• Daniels Ikajevs, founder of The Ring — The Ring is a shared workspace for entrepreneurs in downtown Clearwater, is the brainchild of Daniels. In addition to being the first eco-friendly coworking space and accelerator in the region, The Ring is working with Harvard to validate the affects of working in a health promoting workplace.

• Synapse — The organization has amped up its “Synapse Challenges” in 2019, which create real results for real business challenges including ConnectWise, Metro Lagoon, Tampa Bay Rowdies and Metropolitan Ministries. It also is launching its first summit outside of Tampa Bay, in Orlando on October 18.

• Blockspaces — BlockSpaces is an organization that aims to educate individuals, startups and enterprises on blockchain technology. It hosts educational workshops and has partnered with several Tampa Bay orgs, including IBM, AgileThought, Synapse and the Tampa Bay Wave.

• Daniel Greco, Managing Parter of Ark Applications —  Greco is the Managing Partner of Ark Applications, which conducted investments in local companies such as PeerFit and Script. Additionally, Dan is also the Chief Operating Officer of Script and has assisted the company during their scaling phase. Within the community, Dan is an active member of the Tampa Bay ecosystem as an Entrepreneur-In-Residence at the University of Tampa’s Lowth Entrepreneurship Center. Greco also serves on multiple boards within the community, such as the executive committee for the Synapse Innovation Summit and serves as the president of the Bayshore Little League.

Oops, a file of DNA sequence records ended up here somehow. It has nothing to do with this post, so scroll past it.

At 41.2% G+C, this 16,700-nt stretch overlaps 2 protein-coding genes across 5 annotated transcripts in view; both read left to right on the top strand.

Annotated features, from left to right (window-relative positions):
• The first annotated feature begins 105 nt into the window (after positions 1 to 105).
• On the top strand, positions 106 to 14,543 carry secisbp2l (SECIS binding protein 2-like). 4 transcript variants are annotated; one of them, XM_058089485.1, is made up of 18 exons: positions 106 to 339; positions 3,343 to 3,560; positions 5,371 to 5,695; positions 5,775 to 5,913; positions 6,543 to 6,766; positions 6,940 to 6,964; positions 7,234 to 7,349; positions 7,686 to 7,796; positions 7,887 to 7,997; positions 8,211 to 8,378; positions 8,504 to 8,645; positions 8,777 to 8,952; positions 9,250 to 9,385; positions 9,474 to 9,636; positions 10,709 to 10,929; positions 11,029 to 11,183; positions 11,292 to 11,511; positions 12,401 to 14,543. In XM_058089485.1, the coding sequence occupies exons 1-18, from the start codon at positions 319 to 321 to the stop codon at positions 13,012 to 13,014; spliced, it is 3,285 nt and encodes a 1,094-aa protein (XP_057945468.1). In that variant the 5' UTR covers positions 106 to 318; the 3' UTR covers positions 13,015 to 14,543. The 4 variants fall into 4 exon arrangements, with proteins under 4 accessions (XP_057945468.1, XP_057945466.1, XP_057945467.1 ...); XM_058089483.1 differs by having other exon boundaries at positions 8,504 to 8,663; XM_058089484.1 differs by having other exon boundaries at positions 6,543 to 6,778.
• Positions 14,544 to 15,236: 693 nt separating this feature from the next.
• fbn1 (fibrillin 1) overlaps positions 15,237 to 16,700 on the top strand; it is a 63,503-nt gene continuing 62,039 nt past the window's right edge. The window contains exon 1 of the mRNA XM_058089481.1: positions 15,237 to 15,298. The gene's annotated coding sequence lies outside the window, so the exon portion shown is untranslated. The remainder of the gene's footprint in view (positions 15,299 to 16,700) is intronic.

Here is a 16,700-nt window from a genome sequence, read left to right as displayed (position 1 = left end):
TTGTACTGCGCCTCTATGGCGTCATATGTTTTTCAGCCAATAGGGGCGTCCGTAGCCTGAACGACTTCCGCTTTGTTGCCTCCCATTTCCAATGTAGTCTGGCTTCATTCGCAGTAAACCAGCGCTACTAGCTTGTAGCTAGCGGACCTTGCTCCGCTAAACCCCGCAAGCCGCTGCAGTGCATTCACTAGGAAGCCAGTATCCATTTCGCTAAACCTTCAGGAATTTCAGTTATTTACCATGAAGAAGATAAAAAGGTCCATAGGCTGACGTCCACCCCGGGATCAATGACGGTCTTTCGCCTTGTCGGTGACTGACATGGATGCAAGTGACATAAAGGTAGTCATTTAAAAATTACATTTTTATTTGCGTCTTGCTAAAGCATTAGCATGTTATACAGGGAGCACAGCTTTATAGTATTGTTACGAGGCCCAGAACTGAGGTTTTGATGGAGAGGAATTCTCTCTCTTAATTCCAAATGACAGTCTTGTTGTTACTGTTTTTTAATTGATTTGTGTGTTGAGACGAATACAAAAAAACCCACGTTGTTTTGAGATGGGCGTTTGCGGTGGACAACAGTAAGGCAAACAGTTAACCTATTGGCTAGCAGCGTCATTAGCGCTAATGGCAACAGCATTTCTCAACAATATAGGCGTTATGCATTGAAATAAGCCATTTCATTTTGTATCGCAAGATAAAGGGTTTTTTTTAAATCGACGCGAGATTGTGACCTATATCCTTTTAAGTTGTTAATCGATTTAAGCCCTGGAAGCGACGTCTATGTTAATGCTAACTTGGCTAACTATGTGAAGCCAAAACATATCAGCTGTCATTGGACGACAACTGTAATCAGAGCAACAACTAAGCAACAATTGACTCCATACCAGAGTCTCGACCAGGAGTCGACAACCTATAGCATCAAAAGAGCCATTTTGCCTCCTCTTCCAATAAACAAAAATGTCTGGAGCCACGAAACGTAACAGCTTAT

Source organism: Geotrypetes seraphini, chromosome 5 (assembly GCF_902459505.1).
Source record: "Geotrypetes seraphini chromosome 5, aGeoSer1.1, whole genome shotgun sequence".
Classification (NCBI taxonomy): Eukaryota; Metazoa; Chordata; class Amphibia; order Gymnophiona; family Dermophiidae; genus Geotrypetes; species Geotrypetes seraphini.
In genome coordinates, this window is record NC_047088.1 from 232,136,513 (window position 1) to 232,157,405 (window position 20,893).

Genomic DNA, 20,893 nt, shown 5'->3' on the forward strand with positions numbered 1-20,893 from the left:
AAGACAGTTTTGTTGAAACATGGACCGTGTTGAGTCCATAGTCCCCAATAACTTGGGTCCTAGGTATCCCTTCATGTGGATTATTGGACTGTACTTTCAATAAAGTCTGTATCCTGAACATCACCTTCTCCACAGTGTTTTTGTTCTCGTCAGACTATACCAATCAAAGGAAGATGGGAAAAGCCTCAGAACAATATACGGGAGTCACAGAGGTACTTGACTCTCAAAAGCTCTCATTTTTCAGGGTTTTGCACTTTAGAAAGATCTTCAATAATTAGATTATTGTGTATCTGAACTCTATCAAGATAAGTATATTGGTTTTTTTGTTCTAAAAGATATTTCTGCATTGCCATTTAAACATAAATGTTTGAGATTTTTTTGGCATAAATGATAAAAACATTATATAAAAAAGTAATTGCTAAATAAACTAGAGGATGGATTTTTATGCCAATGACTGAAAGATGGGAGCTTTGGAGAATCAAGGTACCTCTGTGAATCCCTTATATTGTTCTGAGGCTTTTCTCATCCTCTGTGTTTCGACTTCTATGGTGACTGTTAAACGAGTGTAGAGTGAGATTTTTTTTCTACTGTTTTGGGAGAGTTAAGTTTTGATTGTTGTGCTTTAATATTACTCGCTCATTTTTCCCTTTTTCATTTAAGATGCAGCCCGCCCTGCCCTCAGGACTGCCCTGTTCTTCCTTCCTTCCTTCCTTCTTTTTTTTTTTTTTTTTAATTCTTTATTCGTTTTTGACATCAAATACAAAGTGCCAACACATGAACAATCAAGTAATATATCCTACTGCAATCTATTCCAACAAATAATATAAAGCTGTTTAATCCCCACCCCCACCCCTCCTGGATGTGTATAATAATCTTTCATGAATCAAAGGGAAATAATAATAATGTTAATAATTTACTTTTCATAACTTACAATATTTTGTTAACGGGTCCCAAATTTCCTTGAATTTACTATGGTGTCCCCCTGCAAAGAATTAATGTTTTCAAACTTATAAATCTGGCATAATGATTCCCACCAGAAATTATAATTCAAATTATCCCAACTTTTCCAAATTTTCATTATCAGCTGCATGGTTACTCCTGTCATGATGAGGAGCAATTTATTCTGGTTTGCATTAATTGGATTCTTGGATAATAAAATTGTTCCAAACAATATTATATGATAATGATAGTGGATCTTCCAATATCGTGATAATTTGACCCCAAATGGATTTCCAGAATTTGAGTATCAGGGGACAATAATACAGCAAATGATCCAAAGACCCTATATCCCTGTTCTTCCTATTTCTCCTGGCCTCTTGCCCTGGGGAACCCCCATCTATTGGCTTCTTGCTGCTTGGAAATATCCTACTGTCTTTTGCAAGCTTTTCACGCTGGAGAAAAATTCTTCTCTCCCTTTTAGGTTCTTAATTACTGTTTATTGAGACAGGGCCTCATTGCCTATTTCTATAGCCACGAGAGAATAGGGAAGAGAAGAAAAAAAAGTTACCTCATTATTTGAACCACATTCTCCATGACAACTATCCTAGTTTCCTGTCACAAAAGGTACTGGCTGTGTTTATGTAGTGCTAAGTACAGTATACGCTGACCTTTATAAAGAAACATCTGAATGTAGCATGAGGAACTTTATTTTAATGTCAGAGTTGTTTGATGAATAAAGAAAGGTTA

• Tampa Bay Innovation Center — The Tampa Bay Innovation Center’s program for expanding its services in the Innovation District of Saint Petersburg received a $7.5 million grant from the federal government in 2019, which came alongside a commitment of $4.5 million from Pinellas County and land for a purpose-built innovation center from the city of Saint Petersburg. This move allows the incubator/accelerator programs to be sustainably funded from rents, sponsorships and fees from clients of the Tampa Bay Innovation Center.

• Morgan Hill Partners — Coming to life in 2018, Morgan Hill continues to prove the value in setting a scalable foundation. By licensing its ‘Path-to-Value’ platform to entrepreneurship support organizations, like Embarc Collective, Morgan Hill provides the tools necessary to better serve the startups they work with. It is a pivotal catalyst in the local tech ecosystem, helping to drive value to a variety of innovation participants like startups, accelerators, incubators and investors.

• James Faison, The MainFrame —Faison founded The MainFrame in 2017, which is a nonprofit in Tampa Bay seeking to attack the lack of diversity in tech from a multitude of angles: helping with workforce development, entrepreneurial support, research and creating a funding vehicle.


View the original article here

Leave a Reply